It’s the ‘70s Again … or Worse

Inflation is rising. There is a heated political debate in Washington.

In some ways, it sounds like the ’70s.

Before Watergate, policymakers struggled with inflation. They tried to abandon the gold standard. they Tried Supervision of wages and prices. Nothing worked, and the families struggled throughout the decade.

Finally, sky-high interest rates have broken inflation.

Fifty years later, inflation and the political debate are once again dominating the news. Congress is equal considering Price control. A new bill in the exam will only limit energy price increases. But once a bad idea starts, he can have a life of his own.

There is one big difference between today and the 70s. In some ways, the economy was More Stable then.

The chart below shows the change in GDP from year to year. Gray stripes indicate a recession. From the 1960s to 2009, the economy Increased compared to the previous year during a recession.

A recession does not mean zero growth

There is still growth in recessions

While a recession is an economic contraction, until recently these contractions were more of a slowdown than a step backwards. Economic growth will slow to a few quarters and then resume growth. These periods were painful, but the recovery tended to be rapid.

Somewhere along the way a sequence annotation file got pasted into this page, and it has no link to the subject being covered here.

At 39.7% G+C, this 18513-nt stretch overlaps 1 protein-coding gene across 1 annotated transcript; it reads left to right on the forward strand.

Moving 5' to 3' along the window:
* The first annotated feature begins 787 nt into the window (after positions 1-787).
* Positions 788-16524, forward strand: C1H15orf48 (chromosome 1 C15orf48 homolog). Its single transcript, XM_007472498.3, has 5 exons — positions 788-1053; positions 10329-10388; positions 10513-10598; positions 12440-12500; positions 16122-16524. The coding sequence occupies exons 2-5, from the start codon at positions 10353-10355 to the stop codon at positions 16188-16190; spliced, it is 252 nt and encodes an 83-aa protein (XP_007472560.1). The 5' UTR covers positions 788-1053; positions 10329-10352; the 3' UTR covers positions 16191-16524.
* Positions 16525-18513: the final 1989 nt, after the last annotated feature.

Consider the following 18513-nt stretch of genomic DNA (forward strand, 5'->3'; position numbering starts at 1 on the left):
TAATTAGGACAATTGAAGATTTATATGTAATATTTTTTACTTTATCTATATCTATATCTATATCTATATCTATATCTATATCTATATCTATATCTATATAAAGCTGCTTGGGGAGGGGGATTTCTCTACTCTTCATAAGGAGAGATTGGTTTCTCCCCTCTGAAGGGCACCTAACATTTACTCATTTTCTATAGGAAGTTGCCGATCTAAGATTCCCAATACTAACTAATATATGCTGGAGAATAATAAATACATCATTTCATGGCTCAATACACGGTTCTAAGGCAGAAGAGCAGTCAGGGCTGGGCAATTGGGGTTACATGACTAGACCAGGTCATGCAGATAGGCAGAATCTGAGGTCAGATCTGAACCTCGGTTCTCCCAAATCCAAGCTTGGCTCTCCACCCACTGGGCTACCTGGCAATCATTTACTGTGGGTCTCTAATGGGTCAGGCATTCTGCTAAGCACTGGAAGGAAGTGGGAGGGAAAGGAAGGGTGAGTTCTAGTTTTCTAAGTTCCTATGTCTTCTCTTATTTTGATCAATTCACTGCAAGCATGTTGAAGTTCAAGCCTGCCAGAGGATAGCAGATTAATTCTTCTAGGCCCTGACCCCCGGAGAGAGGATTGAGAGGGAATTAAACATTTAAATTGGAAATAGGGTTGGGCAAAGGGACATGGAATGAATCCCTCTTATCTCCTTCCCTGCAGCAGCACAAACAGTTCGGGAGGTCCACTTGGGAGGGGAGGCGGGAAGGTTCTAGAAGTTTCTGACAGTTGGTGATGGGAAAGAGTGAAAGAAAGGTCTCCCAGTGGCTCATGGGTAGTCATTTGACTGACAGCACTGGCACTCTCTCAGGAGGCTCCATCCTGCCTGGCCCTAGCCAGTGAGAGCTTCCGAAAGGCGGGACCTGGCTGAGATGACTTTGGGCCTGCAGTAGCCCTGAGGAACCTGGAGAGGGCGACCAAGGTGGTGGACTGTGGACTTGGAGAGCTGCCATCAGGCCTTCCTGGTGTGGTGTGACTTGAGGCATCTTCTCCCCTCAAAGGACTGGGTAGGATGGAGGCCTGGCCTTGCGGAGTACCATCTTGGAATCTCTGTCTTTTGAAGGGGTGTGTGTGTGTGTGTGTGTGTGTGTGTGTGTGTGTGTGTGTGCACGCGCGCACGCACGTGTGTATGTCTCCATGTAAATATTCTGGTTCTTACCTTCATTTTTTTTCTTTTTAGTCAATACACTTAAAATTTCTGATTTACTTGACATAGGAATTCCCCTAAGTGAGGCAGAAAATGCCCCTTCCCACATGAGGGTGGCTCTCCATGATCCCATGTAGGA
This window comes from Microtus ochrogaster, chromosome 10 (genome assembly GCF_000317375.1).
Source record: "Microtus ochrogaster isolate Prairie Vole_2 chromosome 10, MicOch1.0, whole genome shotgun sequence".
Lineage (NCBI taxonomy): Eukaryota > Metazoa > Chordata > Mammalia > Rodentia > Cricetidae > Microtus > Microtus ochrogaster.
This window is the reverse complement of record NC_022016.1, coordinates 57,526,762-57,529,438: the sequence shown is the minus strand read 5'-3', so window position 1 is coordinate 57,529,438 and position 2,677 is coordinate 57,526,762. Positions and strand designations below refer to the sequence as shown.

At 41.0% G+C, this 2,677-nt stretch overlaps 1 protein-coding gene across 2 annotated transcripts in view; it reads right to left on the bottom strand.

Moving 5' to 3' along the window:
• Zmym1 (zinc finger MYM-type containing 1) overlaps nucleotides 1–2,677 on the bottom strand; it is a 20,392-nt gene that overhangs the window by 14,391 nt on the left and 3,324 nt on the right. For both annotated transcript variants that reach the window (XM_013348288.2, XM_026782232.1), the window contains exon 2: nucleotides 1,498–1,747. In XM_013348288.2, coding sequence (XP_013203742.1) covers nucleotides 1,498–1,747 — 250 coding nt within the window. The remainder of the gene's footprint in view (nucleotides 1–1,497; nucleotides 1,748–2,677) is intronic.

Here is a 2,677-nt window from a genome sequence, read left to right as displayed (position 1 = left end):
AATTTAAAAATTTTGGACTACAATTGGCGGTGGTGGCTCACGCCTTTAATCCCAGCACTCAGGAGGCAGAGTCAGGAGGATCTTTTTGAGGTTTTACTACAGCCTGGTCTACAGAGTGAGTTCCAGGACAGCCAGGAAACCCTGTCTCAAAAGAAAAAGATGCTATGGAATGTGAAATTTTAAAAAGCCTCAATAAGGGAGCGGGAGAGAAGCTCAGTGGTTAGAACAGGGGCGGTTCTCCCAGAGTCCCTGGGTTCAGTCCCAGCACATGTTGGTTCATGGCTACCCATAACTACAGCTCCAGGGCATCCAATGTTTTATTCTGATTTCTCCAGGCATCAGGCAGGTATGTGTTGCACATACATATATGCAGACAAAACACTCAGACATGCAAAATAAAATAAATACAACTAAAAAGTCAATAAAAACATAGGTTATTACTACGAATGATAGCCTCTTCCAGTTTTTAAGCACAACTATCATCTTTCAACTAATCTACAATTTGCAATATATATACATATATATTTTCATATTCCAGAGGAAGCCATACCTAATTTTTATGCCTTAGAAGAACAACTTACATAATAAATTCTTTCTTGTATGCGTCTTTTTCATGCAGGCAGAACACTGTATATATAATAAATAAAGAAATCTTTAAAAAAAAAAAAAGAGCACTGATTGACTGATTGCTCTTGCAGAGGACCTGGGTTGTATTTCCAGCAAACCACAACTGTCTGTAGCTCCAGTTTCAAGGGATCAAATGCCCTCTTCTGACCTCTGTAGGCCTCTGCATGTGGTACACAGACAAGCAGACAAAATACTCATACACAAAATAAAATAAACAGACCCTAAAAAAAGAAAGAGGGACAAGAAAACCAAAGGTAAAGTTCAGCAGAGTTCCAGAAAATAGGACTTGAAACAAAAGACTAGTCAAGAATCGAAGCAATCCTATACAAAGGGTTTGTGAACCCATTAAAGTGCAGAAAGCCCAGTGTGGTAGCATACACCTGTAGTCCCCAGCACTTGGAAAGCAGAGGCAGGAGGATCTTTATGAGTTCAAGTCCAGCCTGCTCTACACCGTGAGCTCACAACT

In the last two recessions the economy has shrunk compared to a year ago. Before 2009, it only happened three other times. Economists believed that the Federal Reserve tamed the business cycle. Of course, that was not the case.

Even in the 2020 recession, the economy contracted compared to the previous year.

We can argue that 2009 was a recession caused by a financial crisis. The same was true in the 1970s and early 1980s, when bank failures contributed to the recession.

Why this time is different

The 2020 recession was unique. The plague brought it.

But the termination of government programs initiated during the epidemic is likely to lead to the next recession. As central banks remove liquidity from the market and governments reduce spending, a recession seems increasingly likely.

The next recession may coincide with a bear market. The bear market will push stocks by 30% to 50% or more, and the economy will once again need time to recover.

The Bottom Line: High inflation, a weak stock market and ineffective political leaders. It sounds very much like the 70s. But this time it is different and could be much worse.

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It’s the ‘70s Again … or Worse Source link It’s the ‘70s Again … or Worse

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